Repenser la souveraineté

Depuis 350 ans, la souveraineté – concept selon lequel d’une part, les États sont les acteurs principaux sur la scène mondiale et d’autre part, les gouvernements sont essentiellement libres de faire ce qu’ils veulent sur leur propre territoire, mais ne peuvent agir sur le territoire des autres États – a fourni le principe d’organisation des relations internationales. Le moment est venu de repenser totalement ce concept.

Les quelque 190 États du monde coexistent désormais avec un grand nombre d’acteurs puissants et non-souverains au moins partiellement (voire complètement) allant des entreprises aux organisations non-gouvernementales (ONG), des groupes terroristes aux cartels de la drogue, des institutions régionales et mondiales aux banques et aux fonds de capitaux privés. L’État souverain subit leur influence (pour le meilleur et pour le pire) autant qu’il peut lui-même les influencer. Le quasi-monopole du pouvoir dont jouissaient autrefois les États souverains est de plus en plus limité.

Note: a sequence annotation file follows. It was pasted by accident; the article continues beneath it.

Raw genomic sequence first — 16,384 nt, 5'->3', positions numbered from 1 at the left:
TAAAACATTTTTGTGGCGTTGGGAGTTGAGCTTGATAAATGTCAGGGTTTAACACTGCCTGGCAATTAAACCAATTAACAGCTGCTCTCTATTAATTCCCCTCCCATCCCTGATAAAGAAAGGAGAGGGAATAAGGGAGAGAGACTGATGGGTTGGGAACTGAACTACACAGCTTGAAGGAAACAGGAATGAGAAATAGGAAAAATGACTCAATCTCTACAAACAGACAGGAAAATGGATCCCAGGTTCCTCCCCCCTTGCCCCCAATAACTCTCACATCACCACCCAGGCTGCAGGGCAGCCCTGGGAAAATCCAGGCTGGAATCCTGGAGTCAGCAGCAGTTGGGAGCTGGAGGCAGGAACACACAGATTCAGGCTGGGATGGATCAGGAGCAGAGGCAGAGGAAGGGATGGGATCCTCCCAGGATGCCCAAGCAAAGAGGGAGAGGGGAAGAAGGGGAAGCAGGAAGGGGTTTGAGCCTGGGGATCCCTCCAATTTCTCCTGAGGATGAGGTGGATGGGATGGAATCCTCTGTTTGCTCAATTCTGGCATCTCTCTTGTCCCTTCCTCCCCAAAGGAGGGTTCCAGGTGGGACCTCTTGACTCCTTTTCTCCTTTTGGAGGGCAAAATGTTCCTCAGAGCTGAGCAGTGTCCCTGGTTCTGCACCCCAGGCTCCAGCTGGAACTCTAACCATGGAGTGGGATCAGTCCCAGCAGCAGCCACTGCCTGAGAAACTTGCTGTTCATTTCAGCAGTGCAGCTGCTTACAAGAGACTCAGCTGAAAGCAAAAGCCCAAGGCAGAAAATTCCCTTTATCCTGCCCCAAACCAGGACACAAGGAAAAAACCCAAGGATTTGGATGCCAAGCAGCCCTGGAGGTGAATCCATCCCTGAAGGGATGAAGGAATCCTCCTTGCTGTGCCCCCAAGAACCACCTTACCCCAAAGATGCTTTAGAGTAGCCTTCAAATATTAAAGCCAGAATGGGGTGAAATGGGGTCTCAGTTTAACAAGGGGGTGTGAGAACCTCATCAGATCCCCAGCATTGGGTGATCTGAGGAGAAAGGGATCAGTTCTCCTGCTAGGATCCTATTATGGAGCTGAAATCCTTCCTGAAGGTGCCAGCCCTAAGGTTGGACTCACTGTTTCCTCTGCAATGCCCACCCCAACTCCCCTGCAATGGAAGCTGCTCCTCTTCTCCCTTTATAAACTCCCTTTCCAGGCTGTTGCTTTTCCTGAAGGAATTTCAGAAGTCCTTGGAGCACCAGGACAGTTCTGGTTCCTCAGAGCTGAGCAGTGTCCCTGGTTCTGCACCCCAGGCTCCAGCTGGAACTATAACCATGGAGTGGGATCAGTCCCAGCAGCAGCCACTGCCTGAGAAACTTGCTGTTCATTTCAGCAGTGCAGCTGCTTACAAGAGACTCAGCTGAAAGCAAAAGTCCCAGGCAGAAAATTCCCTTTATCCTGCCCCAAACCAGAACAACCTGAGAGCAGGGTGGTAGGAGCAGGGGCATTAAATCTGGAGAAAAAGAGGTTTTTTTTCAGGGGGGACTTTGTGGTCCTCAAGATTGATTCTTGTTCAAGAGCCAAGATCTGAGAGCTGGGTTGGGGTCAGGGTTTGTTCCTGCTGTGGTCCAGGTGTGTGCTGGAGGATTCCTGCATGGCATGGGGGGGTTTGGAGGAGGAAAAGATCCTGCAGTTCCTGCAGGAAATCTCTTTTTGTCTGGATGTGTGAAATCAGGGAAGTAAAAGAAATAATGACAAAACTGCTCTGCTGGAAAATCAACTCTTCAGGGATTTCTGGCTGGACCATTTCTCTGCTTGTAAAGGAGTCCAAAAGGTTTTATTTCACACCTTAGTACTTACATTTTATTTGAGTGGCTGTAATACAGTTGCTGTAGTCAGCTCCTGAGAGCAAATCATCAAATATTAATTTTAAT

Il en résulte que nouveaux mécanismes sont désormais nécessaires pour une nouvelle gouvernance régionale et mondiale impliquant d’autres acteurs que les États. Cela ne signifie pas qu’il faille attribuer des sièges à Microsoft, Amnesty International ou Goldman Sachs à l’assemblée générale des Nations-Unies. Cela veut dire, en revanche, qu’il est nécessaire d’inclure les représentants de telles organisations dans les discussions régionales et mondiales lorsqu’ils ont le pouvoir d’influer ou non sur la manière de répondre aux défis régionaux et mondiaux.

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